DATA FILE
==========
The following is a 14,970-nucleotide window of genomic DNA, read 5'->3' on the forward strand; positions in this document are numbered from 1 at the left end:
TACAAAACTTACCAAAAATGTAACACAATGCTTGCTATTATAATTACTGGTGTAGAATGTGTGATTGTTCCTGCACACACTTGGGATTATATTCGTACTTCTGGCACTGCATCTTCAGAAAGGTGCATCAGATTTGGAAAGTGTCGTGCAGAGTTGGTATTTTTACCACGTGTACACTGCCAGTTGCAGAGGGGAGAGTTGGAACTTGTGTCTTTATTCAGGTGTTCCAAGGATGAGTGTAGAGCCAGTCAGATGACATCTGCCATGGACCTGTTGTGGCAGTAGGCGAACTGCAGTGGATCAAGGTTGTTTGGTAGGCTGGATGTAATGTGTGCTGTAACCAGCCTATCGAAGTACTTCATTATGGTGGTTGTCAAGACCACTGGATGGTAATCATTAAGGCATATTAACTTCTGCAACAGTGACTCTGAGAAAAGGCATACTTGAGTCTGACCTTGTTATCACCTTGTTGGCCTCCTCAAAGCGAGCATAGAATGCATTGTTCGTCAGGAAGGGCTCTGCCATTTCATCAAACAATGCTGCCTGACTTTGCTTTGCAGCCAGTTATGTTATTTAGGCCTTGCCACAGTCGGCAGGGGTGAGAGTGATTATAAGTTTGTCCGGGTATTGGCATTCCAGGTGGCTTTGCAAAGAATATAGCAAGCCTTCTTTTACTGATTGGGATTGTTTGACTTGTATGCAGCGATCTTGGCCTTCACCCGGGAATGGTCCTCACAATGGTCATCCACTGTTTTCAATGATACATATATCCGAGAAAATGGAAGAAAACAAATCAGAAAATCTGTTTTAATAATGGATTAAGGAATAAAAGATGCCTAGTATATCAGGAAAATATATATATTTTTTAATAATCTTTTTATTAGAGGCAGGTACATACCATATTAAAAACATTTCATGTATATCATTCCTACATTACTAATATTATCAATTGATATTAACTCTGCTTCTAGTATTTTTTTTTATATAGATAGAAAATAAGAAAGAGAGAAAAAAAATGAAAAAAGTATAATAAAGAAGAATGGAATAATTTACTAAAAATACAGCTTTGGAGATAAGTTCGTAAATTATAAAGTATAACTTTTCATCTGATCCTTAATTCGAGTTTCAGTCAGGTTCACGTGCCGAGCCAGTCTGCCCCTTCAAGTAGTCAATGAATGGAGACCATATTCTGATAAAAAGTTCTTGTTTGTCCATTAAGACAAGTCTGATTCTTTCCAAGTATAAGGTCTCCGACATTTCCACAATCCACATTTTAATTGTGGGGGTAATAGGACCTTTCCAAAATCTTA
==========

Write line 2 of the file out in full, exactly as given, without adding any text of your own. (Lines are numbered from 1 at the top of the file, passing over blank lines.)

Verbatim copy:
TACAAAACTTACCAAAAATGTAACACAATGCTTGCTATTATAATTACTGGTGTAGAATGTGTGATTGTTCCTGCACACACTTGGGATTATATTCGTACTTCTGGCACTGCATCTTCAGAAAGGTGCATCAGATTTGGAAAGTGTCGTGCAGAGTTGGTATTTTTACCACGTGTACACTGCCAGTTGCAGAGGGGAGAGTTGGAACTTGTGTCTTTATTCAGGTGTTCCAAGGATGAGTGTAGAGCCAGTCAGATGACATCTGCCATGGACCTGTTGTGGCAGTAGGCGAACTGCAGTGGATCAAGGTTGTTTGGTAGGCTGGATGTAATGTGTGCTGTAACCAGCCTATCGAAGTACTTCATTATGGTGGTTGTCAAGACCACTGGATGGTAATCATTAAGGCATATTAACTTCTGCAACAGTGACTCTGAGAAAAGGCATACTTGAGTCTGACCTTGTTATCACCTTGTTGGCCTCCTCAAAGCGAGCATAGAATGCATTGTTCGTCAGGAAGGGCTCTGCCATTTCATCAAACAATGCTGCCTGACTTTGCTTTGCAGCCAGTTATGTTATTTAGGCCTTGCCACAGTCGGCAGGGGTGAGAGTGATTATAAGTTTGTCCGGGTATTGGCATTCCAGGTGGCTTTGCAAAGAATATAGCAAGCCTTCTTTTACTGATTGGGATTGTTTGACTTGTATGCAGCGATCTTGGCCTTCACCCGGGAATGGTCCTCACAATGGTCATCCACTGTTTTCAATGATACATATATCCGAGAAAATGGAAGAAAACAAATCAGAAAATCTGTTTTAATAATGGATTAAGGAATAAAAGATGCCTAGTATATCAGGAAAATATATATATTTTTTAATAATCTTTTTATTAGAGGCAGGTACATACCATATTAAAAACATTTCATGTATATCATTCCTACATTACTAATATTATCAATTGATATTAACTCTGCTTCTAGTATTTTTTTTTATATAGATAGAAAATAAGAAAGAGAGAAAAAAAATGAAAAAAGTATAATAAAGAAGAATGGAATAATTTACTAAAAATACAGCTTTGGAGATAAGTTCGTAAATTATAAAGTATAACTTTTCATCTGATCCTTAATTCGAGTTTCAGTCAGGTTCACGTGCCGAGCCAGTCTGCCCCTTCAAGTAGTCAATGAATGGAGACCATATTCTGATAAAAAGTTCTTGTTTGTCCATTAAGACAAGTCTGATTCTTTCCAAGTATAAGGTCTCCGACATTTCCACAATCCACATTTTAATTGTGGGGGTAATAGGACCTTTCCAAAATCTTA